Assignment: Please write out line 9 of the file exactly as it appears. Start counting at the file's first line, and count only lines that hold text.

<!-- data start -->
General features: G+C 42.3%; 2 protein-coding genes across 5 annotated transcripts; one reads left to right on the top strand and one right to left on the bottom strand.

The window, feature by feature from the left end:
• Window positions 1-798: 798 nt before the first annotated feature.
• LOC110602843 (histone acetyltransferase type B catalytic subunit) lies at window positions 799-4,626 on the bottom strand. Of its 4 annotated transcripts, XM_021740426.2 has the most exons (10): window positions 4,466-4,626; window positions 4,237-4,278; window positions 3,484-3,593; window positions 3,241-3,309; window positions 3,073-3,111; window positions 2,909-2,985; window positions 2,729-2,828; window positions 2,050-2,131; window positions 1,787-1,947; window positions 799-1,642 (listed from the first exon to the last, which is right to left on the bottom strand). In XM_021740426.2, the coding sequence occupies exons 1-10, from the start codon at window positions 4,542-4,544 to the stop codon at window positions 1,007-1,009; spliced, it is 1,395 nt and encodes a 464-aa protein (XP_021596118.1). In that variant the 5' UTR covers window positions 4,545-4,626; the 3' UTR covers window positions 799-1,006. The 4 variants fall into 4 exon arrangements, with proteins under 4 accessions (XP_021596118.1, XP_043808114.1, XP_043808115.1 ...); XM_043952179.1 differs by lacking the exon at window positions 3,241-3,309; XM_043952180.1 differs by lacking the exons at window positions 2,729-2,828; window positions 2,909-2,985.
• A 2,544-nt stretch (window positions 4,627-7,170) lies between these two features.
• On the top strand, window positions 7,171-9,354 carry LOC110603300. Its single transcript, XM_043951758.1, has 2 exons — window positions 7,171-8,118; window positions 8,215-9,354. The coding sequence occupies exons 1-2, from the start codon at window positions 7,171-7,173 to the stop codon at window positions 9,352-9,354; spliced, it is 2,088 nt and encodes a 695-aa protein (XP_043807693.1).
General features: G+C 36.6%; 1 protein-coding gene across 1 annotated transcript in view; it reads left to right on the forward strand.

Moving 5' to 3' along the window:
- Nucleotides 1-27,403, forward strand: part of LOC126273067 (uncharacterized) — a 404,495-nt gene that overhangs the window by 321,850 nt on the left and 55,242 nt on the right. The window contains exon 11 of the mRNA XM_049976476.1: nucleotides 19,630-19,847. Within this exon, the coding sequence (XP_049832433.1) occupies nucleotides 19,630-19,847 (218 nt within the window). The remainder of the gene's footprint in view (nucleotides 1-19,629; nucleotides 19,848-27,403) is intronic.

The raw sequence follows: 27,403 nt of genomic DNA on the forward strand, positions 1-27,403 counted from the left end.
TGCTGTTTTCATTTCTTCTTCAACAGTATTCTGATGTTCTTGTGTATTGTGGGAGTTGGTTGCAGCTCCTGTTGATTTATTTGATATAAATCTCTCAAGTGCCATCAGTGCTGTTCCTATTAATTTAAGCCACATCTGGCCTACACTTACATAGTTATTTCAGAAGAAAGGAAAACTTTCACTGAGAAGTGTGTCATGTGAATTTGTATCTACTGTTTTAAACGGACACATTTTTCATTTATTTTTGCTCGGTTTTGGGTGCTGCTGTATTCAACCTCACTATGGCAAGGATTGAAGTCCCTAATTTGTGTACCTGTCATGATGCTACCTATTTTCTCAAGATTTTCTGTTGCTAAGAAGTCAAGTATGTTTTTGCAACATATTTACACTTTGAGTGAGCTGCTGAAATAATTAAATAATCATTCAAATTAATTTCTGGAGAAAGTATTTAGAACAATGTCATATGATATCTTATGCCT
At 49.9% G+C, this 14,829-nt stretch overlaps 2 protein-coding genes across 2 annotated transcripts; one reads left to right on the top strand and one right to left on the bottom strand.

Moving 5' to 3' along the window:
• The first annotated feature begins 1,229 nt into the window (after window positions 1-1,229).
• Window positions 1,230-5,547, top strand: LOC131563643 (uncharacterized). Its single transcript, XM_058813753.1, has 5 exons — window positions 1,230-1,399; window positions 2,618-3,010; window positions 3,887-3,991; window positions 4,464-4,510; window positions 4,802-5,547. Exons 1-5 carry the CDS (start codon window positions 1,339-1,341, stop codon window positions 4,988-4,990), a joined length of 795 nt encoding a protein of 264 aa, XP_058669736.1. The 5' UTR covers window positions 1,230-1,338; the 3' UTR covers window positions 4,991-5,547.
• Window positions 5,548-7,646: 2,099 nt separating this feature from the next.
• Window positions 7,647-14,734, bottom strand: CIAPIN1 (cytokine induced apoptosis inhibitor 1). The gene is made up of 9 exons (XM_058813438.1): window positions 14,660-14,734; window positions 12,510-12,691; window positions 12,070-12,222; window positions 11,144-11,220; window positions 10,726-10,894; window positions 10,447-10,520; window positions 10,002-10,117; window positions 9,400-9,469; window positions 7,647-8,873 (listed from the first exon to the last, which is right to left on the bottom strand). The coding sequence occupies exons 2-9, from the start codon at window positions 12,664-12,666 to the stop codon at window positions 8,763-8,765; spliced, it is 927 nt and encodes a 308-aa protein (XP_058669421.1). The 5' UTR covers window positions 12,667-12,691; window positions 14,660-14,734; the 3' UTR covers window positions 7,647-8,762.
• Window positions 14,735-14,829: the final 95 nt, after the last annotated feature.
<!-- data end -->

- Nucleotides 1-27,403, forward strand: part of LOC126273067 (uncharacterized) — a 404,495-nt gene that overhangs the window by 321,850 nt on the left and 55,242 nt on the right. The window contains exon 11 of the mRNA XM_049976476.1: nucleotides 19,630-19,847. Within this exon, the coding sequence (XP_049832433.1) occupies nucleotides 19,630-19,847 (218 nt within the window). The remainder of the gene's footprint in view (nucleotides 1-19,629; nucleotides 19,848-27,403) is intronic.